Two teams that have been tantalizingly close to championship contention in recent years are suddenly in turmoil due to injuries -- franchise-shaping injuries to their franchise players.
Portland had no sooner come to grips with the loss of Greg Oden -- again -- when the gathering storm of controversy between ailing star Brandon Roy and veteran point guard Andre Miller popped up. The Rockets, struggling without point guard Aaron Brooks, now may have to completely rethink their style of play and strategy for the future with word that center Yao Ming could be out for the year with a stress fracture in his ankle.
“They built around Yao and they’re going to have to change who they are and become a more transition-oriented team,” a rival executive said. * No one ever thought the Rockets would commit to Yao beyond this season until they learned whether he’d be able to return to the court and be productive. With the answer to that question now being no, it’s time to scrap the notion that Houston can rely on Yao to ever be the centerpiece of a title-contending team.
Changes are needed in the short run, too. Once Brooks returns -- and that will be soon -- the Rockets will need to forget about Yao and push the pace in a way that fits the talent they have. Kevin Martin is a transition player, and Brooks certainly is. So is recently acquired Terrence Williams, who could be a key part of this new strategy if the change of scenery also changes his attitude.
As for the Blazers, it would appear that their incredible aptitude for overcoming serious and numerous injuries has come to an end. In the past, winning masked the uncomfortable co-existence of Roy and Miller. Now that Portland is struggling, there’s no way to hide the fact that Roy and Miller aren’t a good fit in the backcourt together. Sources already have told CBSSports.com that Blazers officials are considering going young and moving some of their older pieces -- such as Miller, Marcus Camby and Joel Przybilla. Miller, with a fully non-guaranteed $7.8 million in 2011-12, has off-the-charts trade value -- especially for a contender in need of a steadying force at point guard.
UPDATE: A person familiar with the situation told CBSSports.com Friday that Roy's recent comments about the difficulty he's having playing with Miller were no accident. "He's an unhappy camper," the person said. "A very unhappy camper. For Brandon to talk like that, he's got to be at his breaking point."
Sources continue to tell me that Orlando, which is concerned about not measuring up to Boston and Miami in the East, would be the perfect fit for Miller. The Magic are not going to accept carrying a $94 million payroll into the playoffs, only to lose in the conference semifinals -- which seems to be their fate as currently constructed. Rashard Lewis’ impact continues to diminish, Vince Carter is little more than a jump-shooter, and Jameer Nelson is too inconsistent to rely on as the floor general of a championship-contending team.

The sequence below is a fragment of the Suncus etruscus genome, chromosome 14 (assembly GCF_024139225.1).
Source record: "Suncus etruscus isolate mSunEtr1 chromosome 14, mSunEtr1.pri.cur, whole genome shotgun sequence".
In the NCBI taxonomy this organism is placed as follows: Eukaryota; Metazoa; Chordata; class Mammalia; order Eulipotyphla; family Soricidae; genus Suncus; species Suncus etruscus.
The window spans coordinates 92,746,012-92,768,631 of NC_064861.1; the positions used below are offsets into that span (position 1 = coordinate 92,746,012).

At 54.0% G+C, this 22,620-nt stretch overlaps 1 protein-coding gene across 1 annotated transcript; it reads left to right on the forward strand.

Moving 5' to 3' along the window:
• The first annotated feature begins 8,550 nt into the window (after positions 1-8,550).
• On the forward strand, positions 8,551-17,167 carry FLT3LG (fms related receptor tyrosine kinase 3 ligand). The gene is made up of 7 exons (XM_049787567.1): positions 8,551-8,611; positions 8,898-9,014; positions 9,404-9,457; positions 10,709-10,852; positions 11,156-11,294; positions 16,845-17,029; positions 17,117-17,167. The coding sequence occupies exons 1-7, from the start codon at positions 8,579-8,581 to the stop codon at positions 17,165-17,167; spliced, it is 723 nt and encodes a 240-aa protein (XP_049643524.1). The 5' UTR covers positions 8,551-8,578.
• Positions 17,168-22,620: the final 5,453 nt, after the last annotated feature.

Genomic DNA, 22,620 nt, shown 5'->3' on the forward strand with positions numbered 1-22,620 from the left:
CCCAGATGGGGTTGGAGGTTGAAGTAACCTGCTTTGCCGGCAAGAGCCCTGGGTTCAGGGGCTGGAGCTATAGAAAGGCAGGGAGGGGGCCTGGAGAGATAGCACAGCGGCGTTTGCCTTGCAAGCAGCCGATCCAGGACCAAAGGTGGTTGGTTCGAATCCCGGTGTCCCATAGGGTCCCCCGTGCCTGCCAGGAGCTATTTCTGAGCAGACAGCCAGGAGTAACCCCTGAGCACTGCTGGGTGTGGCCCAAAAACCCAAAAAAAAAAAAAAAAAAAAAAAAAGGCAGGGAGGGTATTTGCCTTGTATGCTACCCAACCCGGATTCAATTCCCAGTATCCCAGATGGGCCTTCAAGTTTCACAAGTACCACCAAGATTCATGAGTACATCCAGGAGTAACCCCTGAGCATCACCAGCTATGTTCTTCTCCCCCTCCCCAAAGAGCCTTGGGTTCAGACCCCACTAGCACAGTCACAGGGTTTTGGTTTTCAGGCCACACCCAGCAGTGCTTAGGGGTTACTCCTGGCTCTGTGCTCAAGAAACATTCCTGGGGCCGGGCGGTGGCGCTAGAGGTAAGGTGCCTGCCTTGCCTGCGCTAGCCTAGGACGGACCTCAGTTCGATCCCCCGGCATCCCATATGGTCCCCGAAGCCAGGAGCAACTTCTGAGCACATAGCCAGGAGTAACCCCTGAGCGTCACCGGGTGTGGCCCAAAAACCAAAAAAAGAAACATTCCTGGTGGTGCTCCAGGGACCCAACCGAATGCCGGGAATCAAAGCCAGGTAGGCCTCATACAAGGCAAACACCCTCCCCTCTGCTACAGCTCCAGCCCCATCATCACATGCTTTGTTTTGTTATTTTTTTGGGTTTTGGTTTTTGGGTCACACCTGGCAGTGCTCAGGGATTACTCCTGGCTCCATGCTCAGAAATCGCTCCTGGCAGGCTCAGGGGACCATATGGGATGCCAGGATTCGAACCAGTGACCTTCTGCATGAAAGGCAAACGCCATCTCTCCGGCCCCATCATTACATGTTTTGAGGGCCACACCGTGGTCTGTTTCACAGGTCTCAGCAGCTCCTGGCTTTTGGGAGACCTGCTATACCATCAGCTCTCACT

Miller could be the elixir for Orlando. All he does is find open shots for his teammates, and Dwight Howard would be thrilled with Miller’s elite talent as a lob-passer. Howard, who will be part of a blockbuster free-agent class in 2012, has quickly grown frustrated with the Magic’s obvious limitations.
The piece that could get it done is Marcin Gortat, who’s a starting center on any team but one that has Howard. Though Gortat’s contract goes out three more years, it’s at a reasonable rate for a starting center -- topping out at $7.7 million in 2013-14, when Gortat has an early-termination option.
Blazers GM Rich Cho has liked Gortat since his days working as Sam Presti’s right-hand man in Oklahoma City, so such a deal would seem to make sense from all angles. Gortat would give Portland a reasonable insurance policy in case Oden never becomes worthy of his No. 1 overall selection in 2007, and Roy would have the ball in his hands more -- which is something he can’t have when playing alongside Miller. Whether Roy’s knees will hold up under those demands is a valid question, but one Portland may very well need answered one way or another.
UPDATE: According to one source, Roy’s contract is insured against injuries to either knee. There is an outside, secondary policy, the person with knowledge of the policy said, and it also covers one of his ankles. Another person familiar with the details pointed out there are restrictions tied to the length of disability and stipulations related to the timing of a particular injury. Either way, that’s an insurance policy the Blazers never want to have to dust off. Better to put the ball in their franchise player’s hands and see what happens. What have they got to lose?
Nothing, which is the opposite of what we have in the rest of this week’s Post-Ups:
* Executives working the phones during these early days of trade inquiry say the teams that appear most determined to make deals before the Feb. 24 deadline are Portland, Detroit, Minnesota, Memphis and Charlotte. But while execs have seen the usual volume of calls, the urgency to clear cap space and/or dump salary isn’t nearly as high as it was last summer. Leading up to the 2010 deadline, multiple teams were hellbent on clearing cap space for a robust free-agent class. Not only will this summer’s free-agent class pale in comparison, teams also are unsure of how and when free agency will take shape due to labor uncertainty.